This month, our interview series highlights one of the most recognized experts on the topics of cost management, enterprise performance and risk management systems. He is the founder of Analytics-Based Performance Management, an advisory firm located in Cary, North Carolina and has written a number of books on the topic of performance management.

Mike Fournier (MF): For quite a while you have been a high profile member of the cost management community. How do you view the current state of the profession?

Gary Cokins (GC): I believe the management accounting profession is approaching a fork in the crossroads where either it can raise the bar and accelerate the adoption rate of advanced methods or it can muddle along as it has for decades. It will be a shame if it misses this opportunity.

By advanced methods, an example is to stop using traditional flawed and misleading cost allocations techniques that violate costing’s “cause-and-effect” principle and apply activity-based costing (ABC) techniques. Other examples include more effective applications of the strategy map and its associated performance measures (KPIs) selection and monitoring. A big shift will be from reporting historical information, ideally including channel and customer profitability, to the predictive view. This means classifying the change behavior of resource capacity expenses as sunk, fixed, semi-fixed, variable and discretionary. Decisions only impact the future. So rolling financial forecasts, make-versus-buy, and “what-if” questions require predictive costing. Managerial accounting will shift emphasis to managerial economics. This will also mean more skills with applying business analytics, like correlation and regression analysis, will be needed by accountants.

A concern I have is the failure for CFOs to realize that cost measurement for external regulatory accounting for the investment community will be different than internal managerial accounting for insights and decision making. Also, for those who do understand this, there continues to be confusion about what “best” costing technique to use. It is if alternative techniques, like ABC and lean accounting, are rivals. They are not. There can be two or more co-existing costing techniques for a single organization.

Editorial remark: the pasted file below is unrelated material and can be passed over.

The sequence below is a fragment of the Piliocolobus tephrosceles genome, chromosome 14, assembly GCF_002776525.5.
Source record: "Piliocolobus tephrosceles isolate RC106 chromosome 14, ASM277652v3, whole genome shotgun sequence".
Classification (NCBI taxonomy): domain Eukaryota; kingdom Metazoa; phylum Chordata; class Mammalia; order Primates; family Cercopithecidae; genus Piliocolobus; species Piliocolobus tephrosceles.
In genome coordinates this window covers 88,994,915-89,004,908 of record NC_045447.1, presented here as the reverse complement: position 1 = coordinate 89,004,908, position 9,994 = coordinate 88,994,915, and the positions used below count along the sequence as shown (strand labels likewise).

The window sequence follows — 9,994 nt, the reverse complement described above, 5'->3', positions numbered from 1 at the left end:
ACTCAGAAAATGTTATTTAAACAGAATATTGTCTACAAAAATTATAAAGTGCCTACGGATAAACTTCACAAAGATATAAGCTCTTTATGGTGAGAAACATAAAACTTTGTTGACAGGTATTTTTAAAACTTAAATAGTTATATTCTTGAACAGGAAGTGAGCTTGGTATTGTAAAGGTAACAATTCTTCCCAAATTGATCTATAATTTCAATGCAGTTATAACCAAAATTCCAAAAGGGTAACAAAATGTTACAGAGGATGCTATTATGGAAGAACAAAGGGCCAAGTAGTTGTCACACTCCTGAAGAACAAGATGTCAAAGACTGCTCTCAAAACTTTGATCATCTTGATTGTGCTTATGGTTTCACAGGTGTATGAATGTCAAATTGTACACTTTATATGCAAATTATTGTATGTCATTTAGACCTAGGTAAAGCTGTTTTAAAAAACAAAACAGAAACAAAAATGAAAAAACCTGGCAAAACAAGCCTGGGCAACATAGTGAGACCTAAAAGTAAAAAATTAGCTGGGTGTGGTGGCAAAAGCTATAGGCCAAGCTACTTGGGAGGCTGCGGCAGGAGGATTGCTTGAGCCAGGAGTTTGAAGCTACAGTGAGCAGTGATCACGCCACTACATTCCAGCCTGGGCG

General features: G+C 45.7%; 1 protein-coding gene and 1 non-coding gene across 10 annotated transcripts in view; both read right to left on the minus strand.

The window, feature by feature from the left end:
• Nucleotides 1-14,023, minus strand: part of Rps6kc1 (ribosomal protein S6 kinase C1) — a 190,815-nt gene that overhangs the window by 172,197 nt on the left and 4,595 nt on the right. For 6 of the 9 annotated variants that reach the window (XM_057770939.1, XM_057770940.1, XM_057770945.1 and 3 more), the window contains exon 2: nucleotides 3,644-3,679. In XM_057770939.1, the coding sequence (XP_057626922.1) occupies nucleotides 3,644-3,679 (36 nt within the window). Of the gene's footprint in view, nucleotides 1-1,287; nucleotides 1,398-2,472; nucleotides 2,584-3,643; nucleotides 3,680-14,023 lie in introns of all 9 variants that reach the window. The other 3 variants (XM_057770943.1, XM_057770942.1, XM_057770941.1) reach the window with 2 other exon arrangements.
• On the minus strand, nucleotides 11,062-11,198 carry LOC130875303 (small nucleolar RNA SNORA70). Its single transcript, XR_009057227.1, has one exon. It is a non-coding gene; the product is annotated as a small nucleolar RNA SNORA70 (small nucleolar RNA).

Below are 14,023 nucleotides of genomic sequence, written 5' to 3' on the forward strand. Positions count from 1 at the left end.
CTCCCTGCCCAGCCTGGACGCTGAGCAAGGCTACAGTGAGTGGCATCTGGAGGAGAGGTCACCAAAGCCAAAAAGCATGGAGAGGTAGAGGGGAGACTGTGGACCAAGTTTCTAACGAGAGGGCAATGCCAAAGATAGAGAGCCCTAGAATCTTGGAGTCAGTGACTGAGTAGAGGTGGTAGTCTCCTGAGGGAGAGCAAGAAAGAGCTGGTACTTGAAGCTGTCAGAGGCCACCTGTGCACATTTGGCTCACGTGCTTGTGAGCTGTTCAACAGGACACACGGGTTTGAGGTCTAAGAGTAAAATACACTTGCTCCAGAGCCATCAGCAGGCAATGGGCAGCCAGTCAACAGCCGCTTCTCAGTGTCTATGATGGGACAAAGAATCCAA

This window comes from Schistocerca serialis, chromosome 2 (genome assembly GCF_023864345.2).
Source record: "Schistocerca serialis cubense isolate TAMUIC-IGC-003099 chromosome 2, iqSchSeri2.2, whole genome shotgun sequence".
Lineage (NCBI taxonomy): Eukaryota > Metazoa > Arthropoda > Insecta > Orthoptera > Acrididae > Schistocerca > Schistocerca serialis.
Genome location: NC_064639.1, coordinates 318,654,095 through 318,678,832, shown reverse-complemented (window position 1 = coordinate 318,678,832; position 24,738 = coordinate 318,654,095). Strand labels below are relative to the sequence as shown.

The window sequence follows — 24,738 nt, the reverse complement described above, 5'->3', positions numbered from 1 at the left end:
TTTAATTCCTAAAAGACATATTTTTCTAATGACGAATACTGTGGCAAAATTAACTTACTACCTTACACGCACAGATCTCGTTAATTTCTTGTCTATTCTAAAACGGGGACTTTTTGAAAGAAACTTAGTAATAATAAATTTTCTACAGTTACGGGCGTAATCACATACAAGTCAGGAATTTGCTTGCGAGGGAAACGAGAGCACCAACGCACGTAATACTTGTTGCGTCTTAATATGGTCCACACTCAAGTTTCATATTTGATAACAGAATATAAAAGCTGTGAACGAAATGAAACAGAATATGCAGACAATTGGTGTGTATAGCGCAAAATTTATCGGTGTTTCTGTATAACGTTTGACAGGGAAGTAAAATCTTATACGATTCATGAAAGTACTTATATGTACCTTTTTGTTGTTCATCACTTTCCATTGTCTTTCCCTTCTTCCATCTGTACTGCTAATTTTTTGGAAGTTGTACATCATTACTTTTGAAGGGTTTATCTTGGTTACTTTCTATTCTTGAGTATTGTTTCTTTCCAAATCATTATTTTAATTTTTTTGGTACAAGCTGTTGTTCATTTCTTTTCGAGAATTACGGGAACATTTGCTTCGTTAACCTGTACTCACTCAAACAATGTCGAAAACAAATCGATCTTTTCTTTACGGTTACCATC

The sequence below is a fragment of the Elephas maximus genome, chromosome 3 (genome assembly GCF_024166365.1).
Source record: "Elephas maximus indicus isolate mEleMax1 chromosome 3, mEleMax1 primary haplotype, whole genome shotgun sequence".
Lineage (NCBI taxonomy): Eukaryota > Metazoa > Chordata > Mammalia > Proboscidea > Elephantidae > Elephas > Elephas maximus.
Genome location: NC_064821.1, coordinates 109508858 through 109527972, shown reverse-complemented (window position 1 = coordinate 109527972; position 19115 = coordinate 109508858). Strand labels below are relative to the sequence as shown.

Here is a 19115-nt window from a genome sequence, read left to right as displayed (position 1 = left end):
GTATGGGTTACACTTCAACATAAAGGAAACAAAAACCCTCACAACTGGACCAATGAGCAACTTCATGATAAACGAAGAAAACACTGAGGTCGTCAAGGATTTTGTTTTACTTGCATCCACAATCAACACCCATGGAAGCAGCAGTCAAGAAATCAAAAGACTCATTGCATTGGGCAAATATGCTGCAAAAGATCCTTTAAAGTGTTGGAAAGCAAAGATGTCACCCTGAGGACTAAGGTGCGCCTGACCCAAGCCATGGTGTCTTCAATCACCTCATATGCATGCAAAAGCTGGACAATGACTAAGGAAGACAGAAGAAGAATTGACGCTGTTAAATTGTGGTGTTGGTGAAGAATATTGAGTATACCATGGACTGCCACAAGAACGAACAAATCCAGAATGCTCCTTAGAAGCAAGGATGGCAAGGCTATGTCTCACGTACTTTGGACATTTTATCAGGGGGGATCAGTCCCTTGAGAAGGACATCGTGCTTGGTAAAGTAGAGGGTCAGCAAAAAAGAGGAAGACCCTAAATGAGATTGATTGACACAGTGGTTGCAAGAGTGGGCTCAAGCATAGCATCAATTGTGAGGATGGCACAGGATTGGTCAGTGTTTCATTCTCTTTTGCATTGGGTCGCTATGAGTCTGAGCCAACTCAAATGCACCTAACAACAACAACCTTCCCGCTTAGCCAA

To conclude, the “current state” of the profession is one where the leadership, determination, and vision of accountants will be tested.

MF: You are active with the Management Accounting Section of the American Accounting Association (AAA MAS), the organization that represents college/university level teachers in Accounting. Could you tell us a little bit about your work with them to improve cost management?

GC: The objective of the AAA MAS task force that I am a member of is to suggest reforms to a university’s accounting curriculum. The seven task force members are all university faculty except myself as the practitioner. They are passionate about the need to shift the emphasis of the accounting curriculum from external financial accounting to internal managerial accounting and enterprise performance management (EPM) methods.

The focus is on the student and preparing them with greater competencies so they can be a stronger contributor to their employers. The task force members are bothered that universities typically prepare students for careers with public auditing firms when most students inevitably work in commercial or public sector government organizations.

MF: What does the future of cost management look like in the best case scenario? In a most likely case scenario? Near-term and long-term?

GC: A best long-term case scenario is cost management professionals will embrace change and recognize there is so much more they can do to provide substantially better information, both financial and non-financial information, to their co-workers and executive teams. This would involve more focus on what types of decisions are made and then understanding which information is needed to improve those decisions. In the business analytics field, I have admired and learned from the consultant, James Taylor, founder of http://www.decisionmanagementsolutions.com/

My sense for a “most likely case” scenario is that cost management professionals will achieve the “best case” I just described – but it will take a much longer time than I would prefer.

I position near-term scenarios as in the next three to five years. Given that time horizon, my opinion, which applies to both my best and most likely scenarios, is the catalyst that will accelerate getting to my long-term scenario is technology.